November 2018 E-news from the Siburt Institute

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With more and more churches utilizing the Siburt Institute’s Church Health Assessment (CHA), our researchers have been able to identify emerging trends in a statistically reliable way. Now that 18 congregations have used the CHA to learn more about members’ perceptions and attitudes, what are the top two strengths and the top two areas of struggle common among these churches? We invite you to find out from this excerpt of a Mosaic article by ACU’s Dr. Suzie Macaluso (pictured), one of the experts who developed the CHA.


What the Church Health Assessment Is Teaching Us

There has long been a need for a tool that Churches of Christ could use to assess the health of their congregations. Numerous survey instruments exist, but they lack the ability to address issues that are specific to Churches of Christ. Working with Dr. Carley Dodd (’70), we constructed the Church Health Assessment (CHA) to fill this need.

What has the CHA told us about churches? To date the CHA has been used in 18 congregations ranging in size from 70 members to nearly 1,000. The survey has been used in congregations in Texas, Oklahoma, Canada and California. The congregations using the CHA have been predominantly white, with more older members, and few members who were new to the congregation.

The major areas of struggle for churches surveyed have been family life stages and congregational culture and values. Participants are asked about ministries and programs targeting various stages of life, including children, teens, young adults and intergenerational ministry. They are asked about overall attitudes toward these groups, along with their perceptions of how well the church is meeting their needs. Within this factor, we see that many congregations lack sufficient parenting programs, and that singles and young adults/professionals do not feel as if they belong or are included in the congregation. We also see that the congregation understands the importance of children and youth, but that the youth group is rarely thriving and the children’s ministry also is an area of weakness. Many of the congregations surveyed also showed a lack of sufficient multigenerational activities.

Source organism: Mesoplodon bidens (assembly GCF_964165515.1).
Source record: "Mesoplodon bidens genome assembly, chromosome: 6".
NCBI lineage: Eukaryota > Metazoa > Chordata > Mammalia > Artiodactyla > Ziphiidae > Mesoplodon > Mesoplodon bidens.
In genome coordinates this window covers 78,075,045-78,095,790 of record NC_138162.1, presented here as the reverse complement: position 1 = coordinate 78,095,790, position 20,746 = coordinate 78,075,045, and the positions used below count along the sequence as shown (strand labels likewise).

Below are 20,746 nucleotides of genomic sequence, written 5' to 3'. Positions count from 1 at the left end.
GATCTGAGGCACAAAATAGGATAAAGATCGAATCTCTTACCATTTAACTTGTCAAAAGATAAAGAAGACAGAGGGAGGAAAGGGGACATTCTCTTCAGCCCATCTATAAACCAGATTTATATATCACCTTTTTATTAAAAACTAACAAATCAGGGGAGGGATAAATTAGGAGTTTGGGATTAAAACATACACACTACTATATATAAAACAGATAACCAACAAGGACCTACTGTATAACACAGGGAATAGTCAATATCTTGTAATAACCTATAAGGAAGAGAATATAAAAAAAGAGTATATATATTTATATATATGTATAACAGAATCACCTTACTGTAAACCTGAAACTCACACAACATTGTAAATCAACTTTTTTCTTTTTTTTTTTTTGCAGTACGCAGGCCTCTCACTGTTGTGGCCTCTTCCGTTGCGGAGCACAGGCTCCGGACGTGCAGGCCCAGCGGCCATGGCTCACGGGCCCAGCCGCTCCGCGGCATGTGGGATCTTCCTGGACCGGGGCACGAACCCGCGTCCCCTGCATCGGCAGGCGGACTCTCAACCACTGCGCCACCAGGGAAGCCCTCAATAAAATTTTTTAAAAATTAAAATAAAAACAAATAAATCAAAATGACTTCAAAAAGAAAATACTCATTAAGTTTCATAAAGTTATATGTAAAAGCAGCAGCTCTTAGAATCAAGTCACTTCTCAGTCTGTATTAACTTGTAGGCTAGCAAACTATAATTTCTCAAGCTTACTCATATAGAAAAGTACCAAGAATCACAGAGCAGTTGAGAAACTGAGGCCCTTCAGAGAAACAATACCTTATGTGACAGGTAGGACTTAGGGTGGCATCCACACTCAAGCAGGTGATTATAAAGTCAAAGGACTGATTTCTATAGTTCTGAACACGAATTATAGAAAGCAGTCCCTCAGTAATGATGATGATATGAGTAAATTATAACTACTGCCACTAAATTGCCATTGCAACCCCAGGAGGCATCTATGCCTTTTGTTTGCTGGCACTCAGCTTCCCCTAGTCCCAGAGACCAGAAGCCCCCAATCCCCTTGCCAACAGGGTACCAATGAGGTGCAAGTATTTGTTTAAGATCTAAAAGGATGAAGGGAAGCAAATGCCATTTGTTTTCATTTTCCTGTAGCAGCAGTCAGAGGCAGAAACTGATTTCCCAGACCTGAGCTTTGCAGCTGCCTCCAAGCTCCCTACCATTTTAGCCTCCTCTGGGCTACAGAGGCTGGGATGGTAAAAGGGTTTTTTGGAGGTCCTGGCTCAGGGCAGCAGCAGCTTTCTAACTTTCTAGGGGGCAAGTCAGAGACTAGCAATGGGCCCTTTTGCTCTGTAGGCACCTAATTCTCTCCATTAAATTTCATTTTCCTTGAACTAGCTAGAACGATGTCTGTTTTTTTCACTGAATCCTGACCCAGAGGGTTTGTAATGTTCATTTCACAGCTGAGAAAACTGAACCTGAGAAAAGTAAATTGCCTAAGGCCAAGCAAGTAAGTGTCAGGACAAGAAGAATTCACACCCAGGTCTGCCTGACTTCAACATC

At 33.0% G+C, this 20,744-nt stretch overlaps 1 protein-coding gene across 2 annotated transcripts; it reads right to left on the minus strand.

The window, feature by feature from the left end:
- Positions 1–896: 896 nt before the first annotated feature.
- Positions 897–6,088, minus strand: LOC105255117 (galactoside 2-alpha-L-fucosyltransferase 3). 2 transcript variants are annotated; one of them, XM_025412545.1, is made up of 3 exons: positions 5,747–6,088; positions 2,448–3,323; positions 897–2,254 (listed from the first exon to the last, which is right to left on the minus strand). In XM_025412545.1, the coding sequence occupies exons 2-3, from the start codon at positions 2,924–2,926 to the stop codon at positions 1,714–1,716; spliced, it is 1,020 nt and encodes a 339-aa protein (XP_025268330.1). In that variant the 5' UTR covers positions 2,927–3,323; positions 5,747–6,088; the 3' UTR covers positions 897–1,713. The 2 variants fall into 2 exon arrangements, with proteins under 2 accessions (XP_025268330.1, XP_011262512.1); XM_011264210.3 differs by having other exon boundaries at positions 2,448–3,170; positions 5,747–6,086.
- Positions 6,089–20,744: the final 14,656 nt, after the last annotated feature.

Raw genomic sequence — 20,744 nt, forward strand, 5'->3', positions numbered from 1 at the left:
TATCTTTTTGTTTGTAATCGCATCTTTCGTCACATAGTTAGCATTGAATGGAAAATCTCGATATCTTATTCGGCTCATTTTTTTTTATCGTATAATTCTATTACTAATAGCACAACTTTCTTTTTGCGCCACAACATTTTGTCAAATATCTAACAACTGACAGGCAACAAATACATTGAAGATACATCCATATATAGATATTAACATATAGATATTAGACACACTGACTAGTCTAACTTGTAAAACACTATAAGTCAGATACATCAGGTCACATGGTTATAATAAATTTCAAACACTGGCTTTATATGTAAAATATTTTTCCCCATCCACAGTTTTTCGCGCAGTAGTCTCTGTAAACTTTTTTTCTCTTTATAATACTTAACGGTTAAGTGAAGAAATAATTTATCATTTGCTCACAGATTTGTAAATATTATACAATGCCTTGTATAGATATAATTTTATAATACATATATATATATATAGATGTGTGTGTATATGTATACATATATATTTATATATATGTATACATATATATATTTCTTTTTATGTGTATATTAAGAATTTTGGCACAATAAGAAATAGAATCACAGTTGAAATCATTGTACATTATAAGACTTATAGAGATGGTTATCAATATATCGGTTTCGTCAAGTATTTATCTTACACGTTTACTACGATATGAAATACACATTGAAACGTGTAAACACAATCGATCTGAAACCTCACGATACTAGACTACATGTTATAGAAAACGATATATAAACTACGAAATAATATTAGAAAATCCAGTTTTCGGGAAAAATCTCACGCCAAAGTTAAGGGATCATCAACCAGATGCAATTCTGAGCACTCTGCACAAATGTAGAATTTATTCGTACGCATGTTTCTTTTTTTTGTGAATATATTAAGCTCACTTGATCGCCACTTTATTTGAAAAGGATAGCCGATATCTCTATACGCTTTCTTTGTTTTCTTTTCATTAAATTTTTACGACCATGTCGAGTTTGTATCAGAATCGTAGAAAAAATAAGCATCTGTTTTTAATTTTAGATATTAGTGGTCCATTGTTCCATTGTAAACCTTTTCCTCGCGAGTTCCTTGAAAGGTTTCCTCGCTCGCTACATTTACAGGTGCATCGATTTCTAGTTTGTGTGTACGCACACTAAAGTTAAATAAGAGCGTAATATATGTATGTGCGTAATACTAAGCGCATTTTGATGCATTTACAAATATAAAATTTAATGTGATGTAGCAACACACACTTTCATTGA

Participants also are asked about the morale of the congregation, whether frustrations are present, how easy it is to recruit and maintain volunteers, membership growth and decline, and tension felt in the congregation. Many CHA respondents report that their congregations are not very open to change and that any changes that are made have led to some people leaving. Churches find it difficult to recruit and keep volunteers, and their morale is low. Most of the churches that have completed the CHA have seen substantial decline in the past five years with few new members added. However, those who are still there are very loyal and committed to one another, and to the church and its mission.

It’s not all bad news for congregations though! Several areas of flourishing are evident in these 18 congregations. In particular, churches seem to be doing well in spiritual formation and discipleship and church relationships.